It was from these seven hills, included in the walls of Servius Tullius, that Rome took the name of the “ City of the Seven Hills.”

There is scarcely anything in an examination of Rome more striking, scarcely anything that better brings home to us the history of the city, than to make the circuit of its walls. Of the walls of Servius Tullius the circuit can no longer be made, but the modern walls of Rome are essentially the walls of Aurelian. In a certain sense their preservation is wonderful. It is true that the walls, as they stand, are of all dates, from Aurelian and those whose works Aurelian made use of, down to our own day. Every siege of Rome has involved the battering down and rebuilding of some part of their vast circuit. They contain, therefore, work-certainly materials—of every date and style from the days of the kings of Rome to the days of the restored Kingdom of Italy. But, with all this, the wall is still the same wall; it is still the wall of Aurelian, and not of any one earlier or later. Save on the right bank of the Tiber, the line of the walls has not been interfered with in any of its endless repairs; all those repairs, from Honorius to Victor Emmanuel, have been repairs in the strictest sense; they have been a making good of something which the accidents of time and warfare had destroyed or weakened. The wall is still a boundary and a barrier, kept, on the whole, singularly free from modern encroachments; and, when we think of all that this great line of defence has suffered, we shall be more inclined to wonder that so many of the ancient gates are left to us than that some of them have given way to modern successors.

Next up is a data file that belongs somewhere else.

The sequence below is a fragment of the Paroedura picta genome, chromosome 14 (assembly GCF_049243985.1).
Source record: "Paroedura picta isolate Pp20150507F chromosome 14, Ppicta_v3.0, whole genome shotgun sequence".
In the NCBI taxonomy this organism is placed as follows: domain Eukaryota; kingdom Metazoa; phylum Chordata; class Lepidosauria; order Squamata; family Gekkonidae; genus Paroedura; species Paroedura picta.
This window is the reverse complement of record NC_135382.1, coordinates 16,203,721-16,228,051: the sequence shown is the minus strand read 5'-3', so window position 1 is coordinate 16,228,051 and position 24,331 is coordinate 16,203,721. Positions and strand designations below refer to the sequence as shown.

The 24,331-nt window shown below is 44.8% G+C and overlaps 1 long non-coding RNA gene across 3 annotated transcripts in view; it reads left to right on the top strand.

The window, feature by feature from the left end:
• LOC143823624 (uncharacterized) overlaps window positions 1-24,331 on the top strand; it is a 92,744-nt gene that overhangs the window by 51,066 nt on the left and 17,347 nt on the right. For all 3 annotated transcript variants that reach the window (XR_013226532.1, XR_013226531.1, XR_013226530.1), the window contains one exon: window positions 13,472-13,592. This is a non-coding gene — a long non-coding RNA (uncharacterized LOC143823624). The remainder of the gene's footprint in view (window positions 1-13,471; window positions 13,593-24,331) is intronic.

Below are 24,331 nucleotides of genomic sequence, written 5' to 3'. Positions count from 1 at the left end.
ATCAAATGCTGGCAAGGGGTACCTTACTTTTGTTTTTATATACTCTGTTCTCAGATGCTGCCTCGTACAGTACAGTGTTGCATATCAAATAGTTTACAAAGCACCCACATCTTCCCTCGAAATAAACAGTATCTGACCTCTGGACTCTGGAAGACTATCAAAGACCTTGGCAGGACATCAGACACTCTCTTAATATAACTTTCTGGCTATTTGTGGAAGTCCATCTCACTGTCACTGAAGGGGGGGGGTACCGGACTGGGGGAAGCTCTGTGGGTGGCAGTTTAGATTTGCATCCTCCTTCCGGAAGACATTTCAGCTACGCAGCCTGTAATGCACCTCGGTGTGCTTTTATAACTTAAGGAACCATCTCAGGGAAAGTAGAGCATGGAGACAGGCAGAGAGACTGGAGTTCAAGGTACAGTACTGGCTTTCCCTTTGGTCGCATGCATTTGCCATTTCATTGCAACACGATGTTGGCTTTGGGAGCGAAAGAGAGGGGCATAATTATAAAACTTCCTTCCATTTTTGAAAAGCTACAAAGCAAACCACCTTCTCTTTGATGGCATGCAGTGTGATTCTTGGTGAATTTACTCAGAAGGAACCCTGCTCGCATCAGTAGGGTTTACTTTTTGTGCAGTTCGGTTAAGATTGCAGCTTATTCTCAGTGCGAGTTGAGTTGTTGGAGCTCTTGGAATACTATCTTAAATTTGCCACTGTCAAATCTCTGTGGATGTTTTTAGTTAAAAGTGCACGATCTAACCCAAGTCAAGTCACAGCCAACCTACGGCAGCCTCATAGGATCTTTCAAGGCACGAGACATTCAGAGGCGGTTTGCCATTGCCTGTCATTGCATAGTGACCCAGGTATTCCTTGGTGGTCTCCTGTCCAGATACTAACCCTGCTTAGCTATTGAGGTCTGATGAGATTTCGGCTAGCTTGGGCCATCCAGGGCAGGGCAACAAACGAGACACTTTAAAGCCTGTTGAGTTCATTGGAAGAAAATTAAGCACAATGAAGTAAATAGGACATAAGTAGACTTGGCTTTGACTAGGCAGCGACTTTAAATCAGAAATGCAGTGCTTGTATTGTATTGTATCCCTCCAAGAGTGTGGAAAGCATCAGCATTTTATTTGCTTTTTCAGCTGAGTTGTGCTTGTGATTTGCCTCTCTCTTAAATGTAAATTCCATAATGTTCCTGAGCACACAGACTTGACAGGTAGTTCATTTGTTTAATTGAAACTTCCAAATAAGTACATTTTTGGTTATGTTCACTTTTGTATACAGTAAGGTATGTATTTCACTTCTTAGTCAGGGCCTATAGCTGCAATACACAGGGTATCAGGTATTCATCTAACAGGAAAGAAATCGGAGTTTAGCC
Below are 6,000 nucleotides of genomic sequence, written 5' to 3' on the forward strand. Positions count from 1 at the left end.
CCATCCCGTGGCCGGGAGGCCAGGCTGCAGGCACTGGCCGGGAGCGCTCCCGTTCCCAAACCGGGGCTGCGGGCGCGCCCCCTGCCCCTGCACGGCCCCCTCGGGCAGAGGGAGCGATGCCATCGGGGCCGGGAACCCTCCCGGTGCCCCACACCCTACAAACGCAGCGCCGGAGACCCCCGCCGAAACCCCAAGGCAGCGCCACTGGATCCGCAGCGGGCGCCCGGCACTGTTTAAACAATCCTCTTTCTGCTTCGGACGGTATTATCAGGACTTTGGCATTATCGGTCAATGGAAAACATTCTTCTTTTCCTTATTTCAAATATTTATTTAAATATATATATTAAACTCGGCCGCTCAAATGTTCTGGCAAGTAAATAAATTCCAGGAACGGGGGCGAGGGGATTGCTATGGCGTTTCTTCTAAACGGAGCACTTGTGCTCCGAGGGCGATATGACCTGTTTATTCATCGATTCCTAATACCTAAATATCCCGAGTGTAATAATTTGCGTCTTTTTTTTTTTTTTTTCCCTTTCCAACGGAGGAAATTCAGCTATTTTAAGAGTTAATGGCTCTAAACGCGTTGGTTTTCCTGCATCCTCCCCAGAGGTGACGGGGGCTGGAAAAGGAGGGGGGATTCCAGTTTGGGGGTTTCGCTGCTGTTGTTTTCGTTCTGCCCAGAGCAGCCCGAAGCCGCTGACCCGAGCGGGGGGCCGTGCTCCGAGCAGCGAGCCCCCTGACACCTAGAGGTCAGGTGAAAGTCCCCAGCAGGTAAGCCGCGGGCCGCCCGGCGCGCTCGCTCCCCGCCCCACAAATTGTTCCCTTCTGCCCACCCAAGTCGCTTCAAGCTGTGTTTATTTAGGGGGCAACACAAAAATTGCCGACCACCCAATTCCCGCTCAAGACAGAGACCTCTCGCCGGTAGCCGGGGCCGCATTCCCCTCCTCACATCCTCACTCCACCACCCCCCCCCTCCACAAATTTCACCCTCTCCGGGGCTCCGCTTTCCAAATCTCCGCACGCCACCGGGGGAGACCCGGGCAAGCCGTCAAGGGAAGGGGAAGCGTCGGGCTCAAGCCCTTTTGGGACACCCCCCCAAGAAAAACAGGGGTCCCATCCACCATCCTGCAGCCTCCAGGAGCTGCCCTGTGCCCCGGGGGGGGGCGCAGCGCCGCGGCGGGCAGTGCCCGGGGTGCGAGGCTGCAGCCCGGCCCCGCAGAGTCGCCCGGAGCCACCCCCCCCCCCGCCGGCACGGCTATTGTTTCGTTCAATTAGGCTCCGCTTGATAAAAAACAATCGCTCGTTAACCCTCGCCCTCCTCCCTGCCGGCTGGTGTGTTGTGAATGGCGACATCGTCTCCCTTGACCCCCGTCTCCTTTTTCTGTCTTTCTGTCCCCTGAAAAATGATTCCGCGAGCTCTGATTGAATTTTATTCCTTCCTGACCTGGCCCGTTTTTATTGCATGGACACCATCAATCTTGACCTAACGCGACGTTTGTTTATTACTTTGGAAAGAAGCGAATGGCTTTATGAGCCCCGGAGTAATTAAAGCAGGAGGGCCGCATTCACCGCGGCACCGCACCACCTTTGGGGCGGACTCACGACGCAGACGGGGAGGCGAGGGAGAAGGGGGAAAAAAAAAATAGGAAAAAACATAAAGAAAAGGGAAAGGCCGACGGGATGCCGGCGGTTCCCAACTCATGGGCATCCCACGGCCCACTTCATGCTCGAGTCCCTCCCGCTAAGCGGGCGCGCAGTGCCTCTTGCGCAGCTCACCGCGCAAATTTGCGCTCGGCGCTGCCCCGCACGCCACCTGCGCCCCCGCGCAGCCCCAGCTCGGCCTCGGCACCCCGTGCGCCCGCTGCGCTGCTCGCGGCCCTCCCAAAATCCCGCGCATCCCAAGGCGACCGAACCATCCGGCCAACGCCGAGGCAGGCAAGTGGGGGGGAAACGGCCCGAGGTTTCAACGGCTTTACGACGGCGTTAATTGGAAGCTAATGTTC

* Ampère, “History of Rome."

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There are twenty gates belonging to the modern city, but some of them are now walled up. The actual Salarian Gate, through which Alaric entered Rome, has been swept away, although some stones are there which still stand as they stood on the night when the

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slumbering city was “awakened by the tremendous sound of the Gothic trumpet.” Between the Salarian and the now closed Nomentane Gate we have a piece of modern wall, and the modern gate of Porta Pia, with an elaborate inscription in honour of the bearer of that name. In that wall we see a few yards newer still. Hard by it, hangs, or hung, a garland, recording the names of men who died in our own times to undo the evil work of ages; where the new wall looks newest was wrought the last deliverance of Rome.